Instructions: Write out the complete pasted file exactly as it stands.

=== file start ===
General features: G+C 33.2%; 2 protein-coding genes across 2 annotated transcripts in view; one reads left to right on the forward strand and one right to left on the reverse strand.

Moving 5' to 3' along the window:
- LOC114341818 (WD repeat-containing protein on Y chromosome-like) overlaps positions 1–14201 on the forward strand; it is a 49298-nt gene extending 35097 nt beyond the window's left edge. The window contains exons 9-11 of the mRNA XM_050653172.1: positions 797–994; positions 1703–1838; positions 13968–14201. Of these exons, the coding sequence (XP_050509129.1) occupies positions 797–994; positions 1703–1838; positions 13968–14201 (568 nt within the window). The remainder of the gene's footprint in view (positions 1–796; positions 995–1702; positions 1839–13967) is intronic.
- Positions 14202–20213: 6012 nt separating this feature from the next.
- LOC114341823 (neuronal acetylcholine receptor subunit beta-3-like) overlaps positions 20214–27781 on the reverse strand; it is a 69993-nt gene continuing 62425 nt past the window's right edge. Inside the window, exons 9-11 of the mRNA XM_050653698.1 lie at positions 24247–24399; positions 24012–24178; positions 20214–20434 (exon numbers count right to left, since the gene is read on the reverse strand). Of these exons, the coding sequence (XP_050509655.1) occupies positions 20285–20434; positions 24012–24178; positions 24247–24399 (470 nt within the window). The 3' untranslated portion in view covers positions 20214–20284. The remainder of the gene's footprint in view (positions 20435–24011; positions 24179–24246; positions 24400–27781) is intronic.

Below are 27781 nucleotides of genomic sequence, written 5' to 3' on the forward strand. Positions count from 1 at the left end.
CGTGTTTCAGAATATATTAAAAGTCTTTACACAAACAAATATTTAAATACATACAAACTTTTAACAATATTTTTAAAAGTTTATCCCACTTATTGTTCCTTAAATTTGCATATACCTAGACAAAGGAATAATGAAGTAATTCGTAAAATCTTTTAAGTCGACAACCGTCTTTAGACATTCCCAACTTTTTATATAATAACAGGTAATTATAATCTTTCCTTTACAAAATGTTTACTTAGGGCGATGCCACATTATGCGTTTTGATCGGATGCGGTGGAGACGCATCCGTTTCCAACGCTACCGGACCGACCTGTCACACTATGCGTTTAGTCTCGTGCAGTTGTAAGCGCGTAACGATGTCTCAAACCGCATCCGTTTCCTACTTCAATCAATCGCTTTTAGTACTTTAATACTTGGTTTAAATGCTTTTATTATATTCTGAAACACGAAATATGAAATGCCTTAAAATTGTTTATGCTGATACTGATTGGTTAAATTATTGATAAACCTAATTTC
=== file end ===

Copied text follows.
General features: G+C 33.2%; 2 protein-coding genes across 2 annotated transcripts in view; one reads left to right on the forward strand and one right to left on the reverse strand.

Moving 5' to 3' along the window:
- LOC114341818 (WD repeat-containing protein on Y chromosome-like) overlaps positions 1–14201 on the forward strand; it is a 49298-nt gene extending 35097 nt beyond the window's left edge. The window contains exons 9-11 of the mRNA XM_050653172.1: positions 797–994; positions 1703–1838; positions 13968–14201. Of these exons, the coding sequence (XP_050509129.1) occupies positions 797–994; positions 1703–1838; positions 13968–14201 (568 nt within the window). The remainder of the gene's footprint in view (positions 1–796; positions 995–1702; positions 1839–13967) is intronic.
- Positions 14202–20213: 6012 nt separating this feature from the next.
- LOC114341823 (neuronal acetylcholine receptor subunit beta-3-like) overlaps positions 20214–27781 on the reverse strand; it is a 69993-nt gene continuing 62425 nt past the window's right edge. Inside the window, exons 9-11 of the mRNA XM_050653698.1 lie at positions 24247–24399; positions 24012–24178; positions 20214–20434 (exon numbers count right to left, since the gene is read on the reverse strand). Of these exons, the coding sequence (XP_050509655.1) occupies positions 20285–20434; positions 24012–24178; positions 24247–24399 (470 nt within the window). The 3' untranslated portion in view covers positions 20214–20284. The remainder of the gene's footprint in view (positions 20435–24011; positions 24179–24246; positions 24400–27781) is intronic.

Below are 27781 nucleotides of genomic sequence, written 5' to 3' on the forward strand. Positions count from 1 at the left end.
CGTGTTTCAGAATATATTAAAAGTCTTTACACAAACAAATATTTAAATACATACAAACTTTTAACAATATTTTTAAAAGTTTATCCCACTTATTGTTCCTTAAATTTGCATATACCTAGACAAAGGAATAATGAAGTAATTCGTAAAATCTTTTAAGTCGACAACCGTCTTTAGACATTCCCAACTTTTTATATAATAACAGGTAATTATAATCTTTCCTTTACAAAATGTTTACTTAGGGCGATGCCACATTATGCGTTTTGATCGGATGCGGTGGAGACGCATCCGTTTCCAACGCTACCGGACCGACCTGTCACACTATGCGTTTAGTCTCGTGCAGTTGTAAGCGCGTAACGATGTCTCAAACCGCATCCGTTTCCTACTTCAATCAATCGCTTTTAGTACTTTAATACTTGGTTTAAATGCTTTTATTATATTCTGAAACACGAAATATGAAATGCCTTAAAATTGTTTATGCTGATACTGATTGGTTAAATTATTGATAAACCTAATTTC